A new report from the Sustainable Hospitality Alliance (the Alliance) and Greenview, highlights the destinations facing high water-related risks, particularly noting Delhi, the Maldives, Qingdao and Xian, in a new report. The Alliance’s Net Positive Hospitality pathway provides a framework to combat the issue and future-proof the sector.
A global water risk analysis for tourism is unveiled today, rating destinations around the world in terms of high to low risk with Asia, the Middle East and Africa showing the highest concentration of those at risk of water-related issues in the near future.
Launching today at the UN Water Conference in New York (scroll down to watch the event live), The Alliance and Greenview, with the support of STR (a CoStar Group Company) and Ecolab, have developed the second edition of the Destination Water Risk Index (DWRI) in a bid to prioritise action within the hospitality sector on destinations facing high water-related risks (including water scarcity). The organisations aim to help the hotel industry to understand the water-related risks where they are located, incorporate them into their strategies and so grow sustainably, responsibly, and intelligently.
The report includes guidance and tools to help businesses within the industry ensure future prosperity by taking action now against water-related risks. The index is one part of the Alliance’s wider vision of Net Positive Hospitality to create a prosperous and responsible global hospitality sector that gives back to the destination more than it takes and ultimately ensures the survival and continued growth of the industry.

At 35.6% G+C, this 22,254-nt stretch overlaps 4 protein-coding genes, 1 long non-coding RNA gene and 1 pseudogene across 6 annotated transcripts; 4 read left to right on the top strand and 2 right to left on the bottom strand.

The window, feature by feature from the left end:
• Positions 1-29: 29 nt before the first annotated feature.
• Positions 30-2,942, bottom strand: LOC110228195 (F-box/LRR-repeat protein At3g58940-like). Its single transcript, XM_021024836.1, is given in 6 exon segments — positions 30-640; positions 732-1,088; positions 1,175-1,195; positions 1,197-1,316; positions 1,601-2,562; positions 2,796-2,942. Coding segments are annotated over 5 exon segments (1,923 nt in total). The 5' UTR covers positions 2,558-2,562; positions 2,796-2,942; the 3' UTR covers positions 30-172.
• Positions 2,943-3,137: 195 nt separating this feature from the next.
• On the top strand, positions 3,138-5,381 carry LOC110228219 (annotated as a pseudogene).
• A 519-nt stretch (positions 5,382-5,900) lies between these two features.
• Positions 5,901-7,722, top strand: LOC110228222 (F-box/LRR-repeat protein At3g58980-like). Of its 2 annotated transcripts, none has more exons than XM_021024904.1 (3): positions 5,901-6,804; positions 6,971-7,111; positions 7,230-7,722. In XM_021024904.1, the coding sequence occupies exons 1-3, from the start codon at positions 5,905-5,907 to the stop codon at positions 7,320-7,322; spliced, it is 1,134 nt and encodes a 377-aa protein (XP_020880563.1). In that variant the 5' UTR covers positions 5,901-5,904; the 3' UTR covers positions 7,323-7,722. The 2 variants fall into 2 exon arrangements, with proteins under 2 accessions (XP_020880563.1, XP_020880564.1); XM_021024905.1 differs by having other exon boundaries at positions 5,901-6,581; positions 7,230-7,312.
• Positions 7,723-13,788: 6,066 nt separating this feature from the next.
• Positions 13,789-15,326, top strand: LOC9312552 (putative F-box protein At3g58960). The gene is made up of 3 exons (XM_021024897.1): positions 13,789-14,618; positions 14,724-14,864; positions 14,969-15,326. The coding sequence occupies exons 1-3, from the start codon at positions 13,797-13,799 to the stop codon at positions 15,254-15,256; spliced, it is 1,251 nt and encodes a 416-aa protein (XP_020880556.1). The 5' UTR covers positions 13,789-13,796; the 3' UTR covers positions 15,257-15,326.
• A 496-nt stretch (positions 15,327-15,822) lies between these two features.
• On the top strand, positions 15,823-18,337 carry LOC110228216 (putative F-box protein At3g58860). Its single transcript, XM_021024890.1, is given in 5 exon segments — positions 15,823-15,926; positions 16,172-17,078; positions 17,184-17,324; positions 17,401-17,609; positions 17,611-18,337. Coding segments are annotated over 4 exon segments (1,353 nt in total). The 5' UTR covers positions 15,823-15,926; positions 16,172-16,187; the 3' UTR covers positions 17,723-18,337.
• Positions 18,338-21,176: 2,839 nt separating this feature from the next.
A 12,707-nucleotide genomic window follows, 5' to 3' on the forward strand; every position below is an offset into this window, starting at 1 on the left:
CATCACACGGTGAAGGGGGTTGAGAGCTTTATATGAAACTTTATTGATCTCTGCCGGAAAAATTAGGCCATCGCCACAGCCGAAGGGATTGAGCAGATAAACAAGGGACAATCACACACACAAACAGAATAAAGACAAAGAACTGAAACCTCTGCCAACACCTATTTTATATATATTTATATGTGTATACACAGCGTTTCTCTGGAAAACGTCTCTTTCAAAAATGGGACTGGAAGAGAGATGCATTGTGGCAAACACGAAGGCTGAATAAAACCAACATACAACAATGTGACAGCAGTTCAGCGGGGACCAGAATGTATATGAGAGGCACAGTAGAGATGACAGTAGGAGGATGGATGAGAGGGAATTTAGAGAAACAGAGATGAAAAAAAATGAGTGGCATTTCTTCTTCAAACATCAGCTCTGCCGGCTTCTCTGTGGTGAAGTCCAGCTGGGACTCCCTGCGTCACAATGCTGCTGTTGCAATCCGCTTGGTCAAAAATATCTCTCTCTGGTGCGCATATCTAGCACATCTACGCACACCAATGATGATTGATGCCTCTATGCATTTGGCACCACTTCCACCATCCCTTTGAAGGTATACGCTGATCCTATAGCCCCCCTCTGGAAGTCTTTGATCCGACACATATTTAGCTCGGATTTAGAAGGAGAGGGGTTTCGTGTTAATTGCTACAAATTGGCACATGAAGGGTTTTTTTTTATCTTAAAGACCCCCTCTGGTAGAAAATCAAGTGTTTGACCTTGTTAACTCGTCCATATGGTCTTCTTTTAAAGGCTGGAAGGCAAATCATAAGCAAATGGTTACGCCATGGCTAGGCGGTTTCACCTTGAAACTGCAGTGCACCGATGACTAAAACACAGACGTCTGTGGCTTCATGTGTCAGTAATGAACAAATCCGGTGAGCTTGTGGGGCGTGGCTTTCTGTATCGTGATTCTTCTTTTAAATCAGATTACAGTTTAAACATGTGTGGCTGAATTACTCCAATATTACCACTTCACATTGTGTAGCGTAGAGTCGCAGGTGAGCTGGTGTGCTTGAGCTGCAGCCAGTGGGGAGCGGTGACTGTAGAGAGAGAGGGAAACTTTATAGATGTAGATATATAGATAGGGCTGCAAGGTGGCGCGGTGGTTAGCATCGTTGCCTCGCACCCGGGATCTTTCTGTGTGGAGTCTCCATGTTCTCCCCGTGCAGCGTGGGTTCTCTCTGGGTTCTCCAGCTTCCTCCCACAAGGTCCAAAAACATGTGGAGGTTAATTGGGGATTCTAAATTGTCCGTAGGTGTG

What are water-related risks?
Water scarcity is a pressing issue, particularly at a regional level, that has consistently ranked among the top ten global risks. As reported by the World Resources Institute, a quarter of the world’s population already face “extremely high” levels of water stress, and this leaves them highly vulnerable to the impact of drought or increases in water use. Lack of water may severely affect businesses and local communities in a variety of ways, including increased costs of water and food, political and economic instability, reputational loss, and a reduction in revenue.
Risks assessed in the research include the physical risks of too much or too little water, the financial risk to businesses and the impact of tourism market conditions on water risk.
The report findings
The report finds that 13% of all destinations assessed globally have very high or high water risks
A total of 379 destinations across 63 countries were assessed and included in this edition of the Destination Water Risk Index. Water consumption within the industry is high and the potential for lack of water will impact negatively across the high-risk regions highlighted. The risk analysis reveals that there are four locations with very high water-related risks including:
- Delhi (India)
- Maldives (Maldives)
- Qingdao (China)
- Xian (China)
13% of all destinations assessed globally have very high or high water risks, with the majority being within the Asian, Middle East and African regions. This breaks down to 90% of destinations evaluated in the Middle East and Africa and 33% of destinations assessed in Asia Pacific. The results also show that Europe and the Americas both contain destinations with high water risk.